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So, with the wonderful clear skies and excellent air in Beijing, will any outside competitor set a world record?

Or will asthma and bronchitis keep the records unbroken.

I will go out on a limb and say other than the 100M dash, no records in running will be set. Perhaps some throwing events, javalin, discus , but not track events.

Apparently today they looked up in Beijing and saw blue sky.

It freaked them out.

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Guest American Woman
So, with the wonderful clear skies and excellent air in Beijing, will any outside competitor set a world record?

Or will asthma and bronchitis keep the records unbroken.

I will go out on a limb and say other than the 100M dash, no records in running will be set. Perhaps some throwing events, javalin, discus , but not track events.

Apparently today they looked up in Beijing and saw blue sky.

It freaked them out.

Have you ever been to Beijing? I found it to be a beautiful city with lots of wonderful people. I have photo albums with beautiful pictures of the Summer Palace, the Forbidden City, the Great Wall, etc., all complete with clear, blue skies. I hear so much about how polluted it's supposed to be, but frankly, I've found it better than a lot of other cities I've been to. Or at the very least, no worse.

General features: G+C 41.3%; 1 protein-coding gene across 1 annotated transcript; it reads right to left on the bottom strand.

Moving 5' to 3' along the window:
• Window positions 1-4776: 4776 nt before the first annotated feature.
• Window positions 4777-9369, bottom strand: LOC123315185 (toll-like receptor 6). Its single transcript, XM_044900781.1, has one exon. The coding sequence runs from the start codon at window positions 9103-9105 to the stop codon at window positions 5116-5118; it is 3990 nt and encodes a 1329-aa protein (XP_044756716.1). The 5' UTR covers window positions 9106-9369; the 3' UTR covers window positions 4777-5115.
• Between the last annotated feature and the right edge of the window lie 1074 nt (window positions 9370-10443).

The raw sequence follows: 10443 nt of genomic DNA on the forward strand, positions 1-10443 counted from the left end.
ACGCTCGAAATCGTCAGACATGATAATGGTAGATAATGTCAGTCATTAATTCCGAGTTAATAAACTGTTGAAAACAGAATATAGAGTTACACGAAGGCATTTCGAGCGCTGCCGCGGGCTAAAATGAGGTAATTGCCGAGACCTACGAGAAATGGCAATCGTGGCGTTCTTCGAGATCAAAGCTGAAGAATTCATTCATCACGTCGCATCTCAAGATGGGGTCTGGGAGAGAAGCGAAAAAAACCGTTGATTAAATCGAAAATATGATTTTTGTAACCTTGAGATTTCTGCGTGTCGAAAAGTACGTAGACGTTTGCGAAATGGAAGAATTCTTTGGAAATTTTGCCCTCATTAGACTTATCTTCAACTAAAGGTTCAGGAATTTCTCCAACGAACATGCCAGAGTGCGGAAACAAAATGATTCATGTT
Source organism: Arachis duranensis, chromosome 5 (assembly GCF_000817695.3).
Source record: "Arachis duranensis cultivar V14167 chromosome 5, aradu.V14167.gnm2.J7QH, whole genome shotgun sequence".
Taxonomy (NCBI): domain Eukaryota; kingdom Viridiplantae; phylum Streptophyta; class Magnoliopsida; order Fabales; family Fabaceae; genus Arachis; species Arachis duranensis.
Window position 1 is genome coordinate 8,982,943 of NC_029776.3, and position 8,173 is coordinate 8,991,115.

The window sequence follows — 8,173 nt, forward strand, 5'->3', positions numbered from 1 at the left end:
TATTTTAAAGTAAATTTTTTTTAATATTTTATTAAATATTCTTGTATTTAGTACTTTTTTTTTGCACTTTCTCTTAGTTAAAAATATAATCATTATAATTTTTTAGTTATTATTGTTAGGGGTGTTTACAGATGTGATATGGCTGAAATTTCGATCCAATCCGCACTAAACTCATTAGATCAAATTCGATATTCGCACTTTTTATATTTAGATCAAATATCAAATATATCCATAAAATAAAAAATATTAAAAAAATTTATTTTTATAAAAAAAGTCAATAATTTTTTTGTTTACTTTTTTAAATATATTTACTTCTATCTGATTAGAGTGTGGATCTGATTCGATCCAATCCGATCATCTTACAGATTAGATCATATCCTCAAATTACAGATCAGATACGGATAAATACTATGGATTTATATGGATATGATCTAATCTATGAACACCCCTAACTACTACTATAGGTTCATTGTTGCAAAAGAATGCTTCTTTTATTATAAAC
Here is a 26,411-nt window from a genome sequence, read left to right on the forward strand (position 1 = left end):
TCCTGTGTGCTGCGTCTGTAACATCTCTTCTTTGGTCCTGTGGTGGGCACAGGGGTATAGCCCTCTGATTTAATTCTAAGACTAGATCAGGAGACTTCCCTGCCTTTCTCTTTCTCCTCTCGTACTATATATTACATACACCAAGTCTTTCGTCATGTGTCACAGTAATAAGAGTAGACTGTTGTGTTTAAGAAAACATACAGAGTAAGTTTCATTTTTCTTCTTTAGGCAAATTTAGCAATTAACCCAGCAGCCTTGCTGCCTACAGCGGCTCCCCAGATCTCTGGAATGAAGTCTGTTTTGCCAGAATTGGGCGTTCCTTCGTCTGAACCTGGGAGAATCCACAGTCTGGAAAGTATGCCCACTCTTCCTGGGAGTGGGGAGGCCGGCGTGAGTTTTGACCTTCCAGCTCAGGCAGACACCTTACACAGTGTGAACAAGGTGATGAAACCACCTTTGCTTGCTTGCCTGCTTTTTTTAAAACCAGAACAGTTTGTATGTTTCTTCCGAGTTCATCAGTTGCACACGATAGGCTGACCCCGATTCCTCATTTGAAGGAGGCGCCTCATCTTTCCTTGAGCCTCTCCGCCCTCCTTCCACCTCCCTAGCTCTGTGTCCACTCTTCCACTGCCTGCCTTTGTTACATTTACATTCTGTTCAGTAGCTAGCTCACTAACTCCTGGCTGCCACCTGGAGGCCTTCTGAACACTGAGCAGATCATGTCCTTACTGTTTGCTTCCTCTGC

Edited by American Woman
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Have you ever been to Beijing? I found it to be a beautiful city with lots of wonderful people. I have photo albums with beautiful pictures of the Summer Palace, the Forbidden City, the Great Wall, etc., all complete with clear, blue skies. I hear so much about how polluted it's supposed to be, but frankly, I've found it better than a lot of other cities I've been to. Or at the very least, no worse.

Nope, never been.

Basing my opinion on pics that are prevalent, reports that are fairly damning of the air pollution, and friend who just returned , who said, and I quote, the air in the airport terminal was so bad we could not go outside to explore since it was worse outside.